13. You resist creating shared values, expectations and intentions in favor of your own agenda; you refuse to compromise and foster win-lose arguments.
14. You refuse to be held accountable by your colleagues.
15. You resist discussing your personal life, allowing your vulnerability, disclosing your weaknesses and admitting your relationship challenges.
16. You rationalize sarcasm, put-down humor and off-putting remarks as “good for the group”.
17. You fail to admit you need support and don’t ask colleagues for help.
18. You take others’ suggestions and critiques as personal attacks.
19. You fail to speak up in team meetings and avoid contributing constructively.
20. You refuse to consider the idea of constructive conflict and avoid conflict at all costs.
21. You consistently hijack team meetings and move them off topic.
22. You refuse to follow through on decisions agreed upon at team meetings.
23. You secretly engage in back-door negotiations with other team members to create your own alliances.
24.  You refuse to give others the benefit of the doubt and prefer to judge them without asking them to explain their position or actions.
25. You refuse to apologize for mistakes, misunderstandings and inappropriate behavior and dig your heels in to defend yourself and protect your reputation.

When you show up in integrity, authentically and allow your vulnerability, others will see you as genuine, warts and all. As such, your teammates will begin to trust you and gravitate towards you as you have created a personal container of safety in which others feel they can relate to you in an equally genuine fashion.

Communication and true teamwork is a function of trust, not technique. When trust is high, communication is easy and effortless. Communicating and relating are instantaneous. But, when trust is low, communicating and relating are efforting, exhausting, and time and energy consuming.

Finally, no one wants to give 100% to someone they can’t trust. Period!

So, some questions for self-reflection are:

* How deeply do you trust your own guidance?
* Do you trust that you know what’s best for you?
* Do you often find yourself needing to be in control?
* Do you feel the people in your life should think, feel and behave as you do?
* Are fear, doubt and anxiety a large part of your life?
* Where or when do you feel not good enough or not worthy enough?
* Do you generally feel most folks can’t be trusted?
* What would your life be like if you substituted trust for fear?
* Would you describe yourself as one who has a well-honed capacity to trust, be non-judgmental, and compassionate?
* Would folks describe you as a good listener? How do you know?
* Are you trustworthy?
* What does trust mean to you?
* On what do you base your notion of trust?
* Do you believe others, if asked, would say they trust you?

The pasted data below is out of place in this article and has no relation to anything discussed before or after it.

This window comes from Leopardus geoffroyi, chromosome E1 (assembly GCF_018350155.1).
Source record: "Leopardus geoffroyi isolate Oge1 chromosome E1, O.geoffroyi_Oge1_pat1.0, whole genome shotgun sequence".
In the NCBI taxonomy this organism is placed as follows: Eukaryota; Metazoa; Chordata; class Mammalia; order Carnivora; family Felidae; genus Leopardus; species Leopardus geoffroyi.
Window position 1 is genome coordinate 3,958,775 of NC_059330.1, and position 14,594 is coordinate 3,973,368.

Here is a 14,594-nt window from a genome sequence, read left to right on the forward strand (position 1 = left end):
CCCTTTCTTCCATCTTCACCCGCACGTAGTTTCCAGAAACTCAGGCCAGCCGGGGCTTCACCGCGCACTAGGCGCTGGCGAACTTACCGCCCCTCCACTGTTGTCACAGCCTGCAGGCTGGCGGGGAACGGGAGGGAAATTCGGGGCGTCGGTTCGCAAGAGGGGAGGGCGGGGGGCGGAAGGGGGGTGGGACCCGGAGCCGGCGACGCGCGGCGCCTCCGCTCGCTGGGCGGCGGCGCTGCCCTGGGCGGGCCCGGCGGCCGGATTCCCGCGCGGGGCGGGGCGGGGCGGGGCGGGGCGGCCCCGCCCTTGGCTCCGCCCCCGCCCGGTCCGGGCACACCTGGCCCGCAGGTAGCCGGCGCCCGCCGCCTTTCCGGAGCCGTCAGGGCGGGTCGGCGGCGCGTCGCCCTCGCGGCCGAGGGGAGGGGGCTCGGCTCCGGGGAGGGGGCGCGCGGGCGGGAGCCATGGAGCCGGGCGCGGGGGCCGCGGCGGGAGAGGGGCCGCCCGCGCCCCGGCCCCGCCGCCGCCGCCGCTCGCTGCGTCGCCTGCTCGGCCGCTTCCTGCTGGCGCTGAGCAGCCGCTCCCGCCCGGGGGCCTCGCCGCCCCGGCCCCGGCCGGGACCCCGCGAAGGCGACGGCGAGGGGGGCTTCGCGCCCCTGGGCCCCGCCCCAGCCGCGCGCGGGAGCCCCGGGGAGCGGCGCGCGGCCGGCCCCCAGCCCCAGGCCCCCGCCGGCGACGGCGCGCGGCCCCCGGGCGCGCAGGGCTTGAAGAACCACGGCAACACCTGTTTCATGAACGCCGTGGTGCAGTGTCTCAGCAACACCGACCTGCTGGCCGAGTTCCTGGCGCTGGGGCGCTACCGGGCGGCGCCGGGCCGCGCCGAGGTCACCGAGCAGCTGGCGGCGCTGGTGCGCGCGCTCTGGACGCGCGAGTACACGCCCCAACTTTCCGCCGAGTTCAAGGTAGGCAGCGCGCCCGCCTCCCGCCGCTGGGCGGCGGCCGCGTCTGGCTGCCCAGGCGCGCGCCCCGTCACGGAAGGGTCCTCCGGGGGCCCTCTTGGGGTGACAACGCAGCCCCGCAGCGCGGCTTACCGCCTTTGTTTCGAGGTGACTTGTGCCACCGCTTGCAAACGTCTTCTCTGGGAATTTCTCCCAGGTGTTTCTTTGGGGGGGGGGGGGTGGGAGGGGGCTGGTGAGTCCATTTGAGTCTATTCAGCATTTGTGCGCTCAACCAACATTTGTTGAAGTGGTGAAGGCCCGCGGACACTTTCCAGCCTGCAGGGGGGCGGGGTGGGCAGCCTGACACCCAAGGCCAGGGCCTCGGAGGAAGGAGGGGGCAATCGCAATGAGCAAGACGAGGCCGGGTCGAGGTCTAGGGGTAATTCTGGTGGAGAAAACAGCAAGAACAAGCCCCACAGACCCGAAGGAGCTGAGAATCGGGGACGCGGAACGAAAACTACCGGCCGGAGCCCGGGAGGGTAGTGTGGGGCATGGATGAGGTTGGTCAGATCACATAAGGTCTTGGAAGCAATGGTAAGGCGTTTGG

* Why is trust easy or difficult for you?
* What does someone have to do for you not to trust them?
* Do you have a lot of rules that have to be met before you trust someone?
* What was your experience around trust like when you were growing up?
* Have you ever been told, directly or indirectly, that you can’t be trusted? If so, what was that like?

The chief lesson I have learned in a long life is that the only way to make a man trustworthy is to trust him; and the surest way to make him untrustworthy is to distrust him and show your distrust.” ­ Henry L. Stimson

HR Survey – Why Employees leaves organization ?

17 Oct

Every company faces the problem of people leaving the company for better pay or profile.

Early this year, Mark, a senior software designer, got an offer from a prestigious international firm to work in its India operations developing specialized software. He was thrilled by the offer.

He had heard a lot about the CEO. The salary was great. The company had all the right systems in place employee-friendly human resources (HR) policies, a spanking new office, and the very best technology, even a canteen that served superb food.

Twice Mark was sent abroad for training. “My learning curve is the sharpest it’s ever been,” he said soon after he joined.

Last week, less than eight months after he joined, Mark walked out of the job.

Why did this talented employee leave?

Arun quit for the same reason that drives many good people away.

The answer lies in one of the largest studies undertaken by the Gallup Organization. The study surveyed over a million employees and 80,000 managers and was published in a book called “First Break All the Rules”. It came up with this surprising finding:

If you’re losing good people, look to their immediate boss…Immediate boss is the reason people stay and thrive in an organization. And he’s the reason why people leave. When people leave they take knowledge, experience and contacts with them, straight to the competition.

“People leave managers not companies,” write the authors Marcus Buckingham and Curt Coffman.

Mostly manager drives people away?

HR experts say that of all the abuses, employees find humiliation the most intolerable. The first time, an employee may not leave, but a thought has been planted. The second time that thought gets strengthened, the third time, he looks for another job.

When people cannot retort openly in anger, they do so by passive aggression. By digging their heels in and slowing down. By doing only what they are told to do and no more. By omitting to give the boss crucial information, Dev says: “If you work for a jerk, you basically want to get him into trouble. You don’t have your heart and soul in the job.”